Defective Products FAQ

1. What is the process that protects you from defective and unsafe products?

Both the Food and Drug Administration and the Consumer Product Safety Commission help protect consumers from suffering injuries or death as the result of defective or unsafe products. These agencies evaluate products, looking for issues and problems that could be potentially harmful. In addition, there is a network of state and federal laws designed to protect consumers from dangerous products.

2. How much is a defective product case worth?

There is no standard amount of money that defective product cases are worth. To determine the value of your case, the North Carolina defective product lawyers at Henson Fuerst will evaluate how your injuries were caused, the severity of your injuries, and what future expenses you will have as a result of your injuries.

For defective product claims, you may be eligible for the following damages:

  • medical bills resulting from the defective product,
  • lost wages for time out of work,
  • any out-of-pocket expenses related to your injuries,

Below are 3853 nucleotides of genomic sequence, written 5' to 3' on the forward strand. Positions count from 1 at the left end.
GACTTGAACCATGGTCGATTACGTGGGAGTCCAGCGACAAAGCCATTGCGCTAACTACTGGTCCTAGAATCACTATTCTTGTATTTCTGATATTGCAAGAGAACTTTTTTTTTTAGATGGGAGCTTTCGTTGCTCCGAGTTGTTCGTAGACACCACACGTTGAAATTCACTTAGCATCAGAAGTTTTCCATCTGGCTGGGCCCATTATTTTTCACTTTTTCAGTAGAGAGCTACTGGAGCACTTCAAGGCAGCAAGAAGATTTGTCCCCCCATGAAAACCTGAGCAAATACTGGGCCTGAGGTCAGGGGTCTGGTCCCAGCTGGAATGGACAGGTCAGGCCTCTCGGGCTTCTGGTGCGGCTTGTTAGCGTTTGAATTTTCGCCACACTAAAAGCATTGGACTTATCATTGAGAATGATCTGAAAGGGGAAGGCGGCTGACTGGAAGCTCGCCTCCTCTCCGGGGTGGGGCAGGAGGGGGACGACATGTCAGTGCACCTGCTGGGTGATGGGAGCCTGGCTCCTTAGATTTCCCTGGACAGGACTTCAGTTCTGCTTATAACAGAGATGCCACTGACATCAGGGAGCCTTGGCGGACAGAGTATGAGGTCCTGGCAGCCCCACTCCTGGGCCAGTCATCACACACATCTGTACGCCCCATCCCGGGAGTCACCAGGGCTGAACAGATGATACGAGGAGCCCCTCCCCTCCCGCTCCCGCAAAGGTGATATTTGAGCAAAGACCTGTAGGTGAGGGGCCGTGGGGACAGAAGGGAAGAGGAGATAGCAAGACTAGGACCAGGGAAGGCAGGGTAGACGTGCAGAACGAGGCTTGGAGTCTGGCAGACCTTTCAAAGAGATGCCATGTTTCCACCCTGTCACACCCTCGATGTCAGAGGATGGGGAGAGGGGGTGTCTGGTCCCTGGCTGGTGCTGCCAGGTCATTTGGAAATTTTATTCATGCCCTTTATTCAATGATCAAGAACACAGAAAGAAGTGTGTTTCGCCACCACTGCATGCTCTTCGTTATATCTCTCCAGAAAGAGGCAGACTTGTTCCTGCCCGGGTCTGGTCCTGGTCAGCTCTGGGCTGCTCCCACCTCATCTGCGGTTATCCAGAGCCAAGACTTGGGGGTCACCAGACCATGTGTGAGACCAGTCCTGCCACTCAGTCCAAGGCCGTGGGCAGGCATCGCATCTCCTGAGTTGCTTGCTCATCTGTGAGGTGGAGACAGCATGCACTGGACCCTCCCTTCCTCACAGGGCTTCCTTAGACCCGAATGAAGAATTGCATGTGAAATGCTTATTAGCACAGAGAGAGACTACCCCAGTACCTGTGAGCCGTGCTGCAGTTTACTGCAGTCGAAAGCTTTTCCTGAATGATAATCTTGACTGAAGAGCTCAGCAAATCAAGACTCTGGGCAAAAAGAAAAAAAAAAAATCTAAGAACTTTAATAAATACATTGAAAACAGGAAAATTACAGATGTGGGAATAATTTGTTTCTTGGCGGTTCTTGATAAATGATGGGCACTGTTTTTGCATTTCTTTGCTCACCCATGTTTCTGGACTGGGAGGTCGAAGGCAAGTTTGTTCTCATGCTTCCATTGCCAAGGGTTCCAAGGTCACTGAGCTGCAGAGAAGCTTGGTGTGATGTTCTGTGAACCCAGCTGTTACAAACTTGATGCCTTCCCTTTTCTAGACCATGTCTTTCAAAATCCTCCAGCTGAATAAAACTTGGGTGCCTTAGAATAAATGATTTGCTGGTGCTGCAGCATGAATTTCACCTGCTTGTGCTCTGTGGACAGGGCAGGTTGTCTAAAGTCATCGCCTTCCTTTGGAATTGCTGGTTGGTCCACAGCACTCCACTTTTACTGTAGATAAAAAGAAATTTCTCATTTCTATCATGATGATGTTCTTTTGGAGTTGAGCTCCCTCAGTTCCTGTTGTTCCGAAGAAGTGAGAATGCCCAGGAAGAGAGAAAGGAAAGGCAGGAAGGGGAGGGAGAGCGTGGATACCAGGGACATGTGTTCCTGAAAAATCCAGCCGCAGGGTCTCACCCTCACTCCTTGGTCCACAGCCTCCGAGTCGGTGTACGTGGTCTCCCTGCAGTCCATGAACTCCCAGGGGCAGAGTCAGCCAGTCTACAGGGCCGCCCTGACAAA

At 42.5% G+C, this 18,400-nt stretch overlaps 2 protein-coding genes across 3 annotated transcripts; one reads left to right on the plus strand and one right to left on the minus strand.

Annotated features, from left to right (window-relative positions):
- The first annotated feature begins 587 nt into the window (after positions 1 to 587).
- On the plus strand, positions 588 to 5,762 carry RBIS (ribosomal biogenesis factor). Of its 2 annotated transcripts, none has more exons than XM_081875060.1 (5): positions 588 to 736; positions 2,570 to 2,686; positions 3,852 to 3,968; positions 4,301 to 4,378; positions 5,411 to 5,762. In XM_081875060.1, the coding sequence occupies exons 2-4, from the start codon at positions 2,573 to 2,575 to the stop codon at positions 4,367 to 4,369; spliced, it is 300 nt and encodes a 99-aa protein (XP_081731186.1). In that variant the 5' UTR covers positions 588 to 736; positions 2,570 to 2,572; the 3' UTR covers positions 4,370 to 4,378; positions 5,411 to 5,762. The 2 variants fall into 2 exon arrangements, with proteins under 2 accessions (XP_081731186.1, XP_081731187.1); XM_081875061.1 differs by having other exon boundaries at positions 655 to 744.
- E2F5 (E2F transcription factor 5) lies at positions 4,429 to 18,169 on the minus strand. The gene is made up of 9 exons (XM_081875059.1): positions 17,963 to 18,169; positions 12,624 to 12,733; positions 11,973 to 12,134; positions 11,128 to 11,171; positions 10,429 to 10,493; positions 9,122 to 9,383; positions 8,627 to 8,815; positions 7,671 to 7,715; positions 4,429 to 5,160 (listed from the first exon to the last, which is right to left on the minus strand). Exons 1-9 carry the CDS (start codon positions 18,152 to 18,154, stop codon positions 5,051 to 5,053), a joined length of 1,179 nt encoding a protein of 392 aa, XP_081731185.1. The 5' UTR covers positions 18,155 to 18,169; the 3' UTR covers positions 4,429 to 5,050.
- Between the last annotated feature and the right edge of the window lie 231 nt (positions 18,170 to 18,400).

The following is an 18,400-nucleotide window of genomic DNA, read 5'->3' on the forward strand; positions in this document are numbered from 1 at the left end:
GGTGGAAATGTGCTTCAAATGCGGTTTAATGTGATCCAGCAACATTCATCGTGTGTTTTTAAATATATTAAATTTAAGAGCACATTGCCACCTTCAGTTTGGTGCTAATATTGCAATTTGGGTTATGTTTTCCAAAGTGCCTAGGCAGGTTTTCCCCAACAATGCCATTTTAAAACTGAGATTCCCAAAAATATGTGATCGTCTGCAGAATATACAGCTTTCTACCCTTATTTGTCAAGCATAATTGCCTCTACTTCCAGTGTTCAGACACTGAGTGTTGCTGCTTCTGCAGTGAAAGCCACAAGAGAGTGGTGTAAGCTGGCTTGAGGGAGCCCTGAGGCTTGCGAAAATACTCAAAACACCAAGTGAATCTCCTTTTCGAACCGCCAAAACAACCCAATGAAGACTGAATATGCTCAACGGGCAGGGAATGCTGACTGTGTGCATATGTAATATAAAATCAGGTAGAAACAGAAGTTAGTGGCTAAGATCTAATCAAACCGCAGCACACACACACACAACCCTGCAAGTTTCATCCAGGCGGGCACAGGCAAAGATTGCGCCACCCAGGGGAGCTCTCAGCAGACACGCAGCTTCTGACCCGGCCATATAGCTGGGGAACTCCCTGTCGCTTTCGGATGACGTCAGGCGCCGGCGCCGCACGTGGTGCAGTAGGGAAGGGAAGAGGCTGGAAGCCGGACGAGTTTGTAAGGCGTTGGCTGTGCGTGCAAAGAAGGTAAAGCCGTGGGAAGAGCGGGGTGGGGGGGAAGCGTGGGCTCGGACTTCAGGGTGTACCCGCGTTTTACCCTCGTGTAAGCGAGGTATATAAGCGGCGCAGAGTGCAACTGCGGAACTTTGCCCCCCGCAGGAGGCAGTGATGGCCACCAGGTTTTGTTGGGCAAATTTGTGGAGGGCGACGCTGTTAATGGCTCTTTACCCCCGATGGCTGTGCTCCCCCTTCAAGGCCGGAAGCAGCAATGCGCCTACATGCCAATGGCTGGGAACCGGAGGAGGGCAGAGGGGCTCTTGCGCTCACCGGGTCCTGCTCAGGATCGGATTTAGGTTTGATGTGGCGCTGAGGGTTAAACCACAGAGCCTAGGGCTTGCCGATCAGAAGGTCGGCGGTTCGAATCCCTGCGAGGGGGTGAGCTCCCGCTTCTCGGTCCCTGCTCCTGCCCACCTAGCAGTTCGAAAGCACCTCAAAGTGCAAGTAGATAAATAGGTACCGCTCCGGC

• physical pain and mental suffering,
  • and permanent disability.

3. Who’s liable for a defective product?

Typically, when a product fails to perform as planned, it is the designer or manufacturer of the product that should be held accountable. As North Carolina defective product lawyers, it’s our job to determine why the product malfunctioned and prove the designer or manufacturer is liable for the injuries you suffered as a result of the faulty product.

4. How long do I have to file a claim?

In North Carolina, you have two time limits to consider when filing a product liability claim.

  • Statute of Limitations
    To meet the state’s statute of limitations, you must file a personal injury claim within three years from the date of injury, or within two years for cases involving death.
  • Statute of Repose
    In North Carolina, you generally must file or resolve a defective product claim within 12 years from the date of manufacture or sale of the product unless it involves real estate, in which case, it is six years from the date of manufacture or sale.

There are exceptions to both of these deadlines, so it’s best to consult a North Carolina defective product lawyer to help you determine what the applicable time limits for your case are.

5. How have lawyers improved auto safety?

Lawyers have helped improve safety standards in vehicles by pursing legal action when consumers have been harmed as a result of faulty car parts. From faulty airbags and seat belts to rollover and roof crush accidents, lawyers have helped improve how designers and manufacturers create and assemble vehicles.

Here are more ways lawyers have helped protect drivers.